Wednesday, May 27, 2009

Duck affair

I went over to my friends house last week to cook, an old friend who I hadn't seen for years actually, but a friend who joined me when a group of us dined at Billy Kwong in Surry Hills.

We were so impressed with the duck dished served, with a rich plum sauce, that we decided to try to recreate it, the only difference was that our duck would not be deep fried (something I have found out since and obviously contributes to the interesting texture and absolutely amazing flavour).

I remember having seen the recipe in a Jamie Oliver Cookbook and it very similar to Billy Kwong so the recipe I have used is an adapted version of his.

First thing was first, we needed to find duck breasts. If I had time I would have gone to a suburb where there are a lot of Asian butchers as I know their duck would be fresh and at a good price as it is so highly demanded, but I was too busy at work to leave early so had t settle for the local shopping centre, Broadway, which has an ok butcher inside.

I did find duck breast, and they weren't frozen so that was exciting. However, the price did not excite me at all. It ended up being close to $50/kg, but to try something new, I don't mind paying for it.

Now duck is perfectly complimented with fruity sauces, and some that I have tried include fruits such as plum, orange, pomegranate, grape, papaya (for Thai dishes), but it can really be pared with any fruit, just make sure the fruit is in season.

This is something we found out that day, being May, Plums are not in season. Disappointment overwhelmed us, but we weren't disheartened and chose another fruit which we both enjoyed but some may think not sweet enough. Red Ruby Grapefruit. Sweeter than the regular grapefruit, this citrus fruit can be sour at times, but can also be sweet in peak season, which falls at the end of summer, early Autumn, well I have found in Sydney.

Ok, fruit. Check. Next ingredients to go in this sauce include palm sugar, soy sauce, chilli, cinnamon quills and star anise. It is a simple dish that you pretty much throw everything into a oven proof pot and then slow cook for at least 2hrs.

Once cooked we plated and tasted. It is quite interesting to see how different people's taste buds react. I personally thought it tasted too salty and needed more sugar to offset the bitterness of the fruit, which didn't add as much sweetness as plums would. However my friend thought it was not salty enough and needed more salt to battle this bitterness.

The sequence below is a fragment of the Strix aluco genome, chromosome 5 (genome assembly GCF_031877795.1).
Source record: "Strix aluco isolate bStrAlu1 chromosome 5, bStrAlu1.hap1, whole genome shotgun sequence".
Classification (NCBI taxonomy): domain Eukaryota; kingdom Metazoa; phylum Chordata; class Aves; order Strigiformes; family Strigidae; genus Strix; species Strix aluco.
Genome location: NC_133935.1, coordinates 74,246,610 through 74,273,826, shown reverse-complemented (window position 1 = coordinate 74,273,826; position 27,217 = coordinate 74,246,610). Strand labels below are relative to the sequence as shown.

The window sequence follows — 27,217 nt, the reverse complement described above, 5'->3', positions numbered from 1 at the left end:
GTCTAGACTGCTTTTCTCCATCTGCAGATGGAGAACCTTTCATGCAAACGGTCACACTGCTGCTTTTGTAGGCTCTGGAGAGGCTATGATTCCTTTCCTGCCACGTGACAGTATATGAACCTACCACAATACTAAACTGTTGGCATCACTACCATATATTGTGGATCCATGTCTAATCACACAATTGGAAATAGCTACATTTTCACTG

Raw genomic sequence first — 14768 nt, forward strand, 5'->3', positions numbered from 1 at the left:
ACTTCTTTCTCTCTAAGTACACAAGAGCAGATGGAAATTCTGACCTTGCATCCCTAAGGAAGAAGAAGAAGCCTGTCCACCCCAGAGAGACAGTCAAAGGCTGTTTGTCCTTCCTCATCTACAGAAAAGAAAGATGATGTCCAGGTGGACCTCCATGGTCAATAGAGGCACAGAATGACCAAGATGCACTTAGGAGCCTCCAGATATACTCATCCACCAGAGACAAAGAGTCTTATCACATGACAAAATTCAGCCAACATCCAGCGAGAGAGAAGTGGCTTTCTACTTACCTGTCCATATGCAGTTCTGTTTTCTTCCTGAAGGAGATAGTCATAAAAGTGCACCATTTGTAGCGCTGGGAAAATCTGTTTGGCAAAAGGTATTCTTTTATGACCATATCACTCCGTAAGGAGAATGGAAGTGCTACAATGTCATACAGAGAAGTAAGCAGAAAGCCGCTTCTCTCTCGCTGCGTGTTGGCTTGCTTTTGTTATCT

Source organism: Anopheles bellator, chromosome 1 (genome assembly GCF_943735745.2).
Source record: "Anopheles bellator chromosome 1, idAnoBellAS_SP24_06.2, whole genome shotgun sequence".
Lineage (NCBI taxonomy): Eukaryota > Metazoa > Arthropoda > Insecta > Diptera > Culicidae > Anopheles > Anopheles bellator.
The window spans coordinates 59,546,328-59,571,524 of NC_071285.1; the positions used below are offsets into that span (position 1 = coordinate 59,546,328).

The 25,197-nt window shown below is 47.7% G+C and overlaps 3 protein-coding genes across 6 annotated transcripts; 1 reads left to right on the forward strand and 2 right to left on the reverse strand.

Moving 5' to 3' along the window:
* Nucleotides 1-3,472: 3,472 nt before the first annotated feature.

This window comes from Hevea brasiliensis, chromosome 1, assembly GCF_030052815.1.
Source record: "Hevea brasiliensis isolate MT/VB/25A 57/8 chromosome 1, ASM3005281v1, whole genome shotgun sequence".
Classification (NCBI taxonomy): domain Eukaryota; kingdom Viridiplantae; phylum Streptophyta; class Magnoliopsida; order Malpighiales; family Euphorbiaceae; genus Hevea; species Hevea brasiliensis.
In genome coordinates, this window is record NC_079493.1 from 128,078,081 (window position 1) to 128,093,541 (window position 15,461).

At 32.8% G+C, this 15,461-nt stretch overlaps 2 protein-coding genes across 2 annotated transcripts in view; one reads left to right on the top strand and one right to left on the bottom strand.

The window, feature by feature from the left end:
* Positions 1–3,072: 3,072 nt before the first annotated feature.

I suppose it is something that we would not agree on as everyone's tastes are different, but we still agreed it tasted really good, thick, plump, tender flesh with the spices, chilli and (bitterness) made it an enjoyable dish.

Duck with Red Ruby Grapefruit


2 large duck breasts
2 tbsps soy sauce
3 spoonfulls five spice
large handful of star anise
2 cinnamon quills
1 tbsp EVOO
1 small chilli chopped (keep seeds to give it a bit of a kick)
2 large Red Ruby Grapefruits, skin on, segmented
3 tbsp Palm Sugar


1. Put all ingredients into an ovenproof pot and coat duck well.
2. Cover and marinate overnight.
3. When read to cook, preheat oven to 160 degrees and cook for 2 hours.
4. Serve and enjoy : )

Friday, May 22, 2009

Cooking with friends all things chocolate

Today's baking evening was to be based around chocolate of all strengths ranging from pure white to 5% cocao. We weren't limited to pure chocolate either and wanted to make these dishes that bit richer by adding chocolate biscuits....oreos, and then just to make them even more richer one dish had numerous packets of cream cheese, and the other a fudge sauce. If we were going to go all out, we were going to do it right.

My gorgeous friend Annabel wanted to cook with me and since our friendship started over a simple container of nutella, I though it was only appropriate to have a cook up based on such a glorious ingredient.

We sifted through numerous recipes and decided on two: a peanut butter cheesecake with a chocolate glaze, and an Oreo fudge bar.

I went at lunch to buy the ingredients but only left Coles with three things and none of those were chocolate. I have noticed recently that Coles has a much more limited selection of products to Woolworths or Franklins, especially when it comes to chocolate. I am quite particular with which brands I use for cooking as certain brands can taste bitter and make a ganache terrible. So I had to go again to Franklins after work to buy the remaining (nearly all) ingredients, and I arrived home happy that I got my Whittakers Dark Ghana (72%) and Lindt (85%).

The night started with the cheesecakes, something I had never name before, so it was lucky that Annabel was there as she, only a couple of weeks ago, made a white chocolate and raspberry cheesecake. She started making the base by crushing the biscuits with a rolling pin, adding the butter and then pushing them into the ramekins. I didn't do very much at all as the rest of the ingredients we just threw into the blender, including the jar of peanut butter so they would be strong and nutty.

Also gathered around was Phillip, my brother, and Tim, my Graphic Designer. At each stage of the cooking I got out teaspoons so we could all analyze the mixture. So far so good. It was ridiculously rich and creamy, but hey it's a cheesecake so it is supposed to be like that.

We spooned the mixture over the bases and then baked them during which we prepped the Oreo Fudge Bars. Again, Annabel the Queen of bases crushed the Oreos, leaving them a bit chunkier than the previous biscuits giving it a nice texture and making you feel like you are eating a huge Oreo.

We made the fudge sauce, which is similar to a ganache, although you use condensed milk rather than cream and it is a lot thicker. We poured it over the base and then decorated with milk chocolate Whitakers then so far there are three layers of chocolate, only one more to go.